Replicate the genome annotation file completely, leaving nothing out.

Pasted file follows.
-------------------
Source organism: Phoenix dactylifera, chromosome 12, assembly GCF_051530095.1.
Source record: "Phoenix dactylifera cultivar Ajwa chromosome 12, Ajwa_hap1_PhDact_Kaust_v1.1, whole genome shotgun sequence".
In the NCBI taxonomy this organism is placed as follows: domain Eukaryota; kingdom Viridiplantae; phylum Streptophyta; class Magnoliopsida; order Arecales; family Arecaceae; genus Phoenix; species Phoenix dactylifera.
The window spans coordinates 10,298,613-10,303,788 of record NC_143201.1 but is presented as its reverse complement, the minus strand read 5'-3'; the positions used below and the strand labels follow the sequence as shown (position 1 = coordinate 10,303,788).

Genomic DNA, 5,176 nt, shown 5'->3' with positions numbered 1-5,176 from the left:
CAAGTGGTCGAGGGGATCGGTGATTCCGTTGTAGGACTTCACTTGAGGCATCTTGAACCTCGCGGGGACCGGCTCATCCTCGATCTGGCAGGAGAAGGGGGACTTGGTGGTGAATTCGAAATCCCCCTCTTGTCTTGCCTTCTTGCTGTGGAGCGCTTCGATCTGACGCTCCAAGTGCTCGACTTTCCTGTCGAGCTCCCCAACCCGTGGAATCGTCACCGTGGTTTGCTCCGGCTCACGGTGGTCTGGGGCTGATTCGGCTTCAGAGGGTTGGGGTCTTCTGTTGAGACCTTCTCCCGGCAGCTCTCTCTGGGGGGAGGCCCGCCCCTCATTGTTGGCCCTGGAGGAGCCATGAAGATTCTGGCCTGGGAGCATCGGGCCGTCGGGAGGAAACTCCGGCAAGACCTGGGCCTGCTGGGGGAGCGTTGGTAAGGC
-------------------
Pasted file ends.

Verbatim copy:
Source organism: Phoenix dactylifera, chromosome 12, assembly GCF_051530095.1.
Source record: "Phoenix dactylifera cultivar Ajwa chromosome 12, Ajwa_hap1_PhDact_Kaust_v1.1, whole genome shotgun sequence".
In the NCBI taxonomy this organism is placed as follows: domain Eukaryota; kingdom Viridiplantae; phylum Streptophyta; class Magnoliopsida; order Arecales; family Arecaceae; genus Phoenix; species Phoenix dactylifera.
The window spans coordinates 10,298,613-10,303,788 of record NC_143201.1 but is presented as its reverse complement, the minus strand read 5'-3'; the positions used below and the strand labels follow the sequence as shown (position 1 = coordinate 10,303,788).

Genomic DNA, 5,176 nt, shown 5'->3' with positions numbered 1-5,176 from the left:
CAAGTGGTCGAGGGGATCGGTGATTCCGTTGTAGGACTTCACTTGAGGCATCTTGAACCTCGCGGGGACCGGCTCATCCTCGATCTGGCAGGAGAAGGGGGACTTGGTGGTGAATTCGAAATCCCCCTCTTGTCTTGCCTTCTTGCTGTGGAGCGCTTCGATCTGACGCTCCAAGTGCTCGACTTTCCTGTCGAGCTCCCCAACCCGTGGAATCGTCACCGTGGTTTGCTCCGGCTCACGGTGGTCTGGGGCTGATTCGGCTTCAGAGGGTTGGGGTCTTCTGTTGAGACCTTCTCCCGGCAGCTCTCTCTGGGGGGAGGCCCGCCCCTCATTGTTGGCCCTGGAGGAGCCATGAAGATTCTGGCCTGGGAGCATCGGGCCGTCGGGAGGAAACTCCGGCAAGACCTGGGCCTGCTGGGGGAGCGTTGGTAAGGC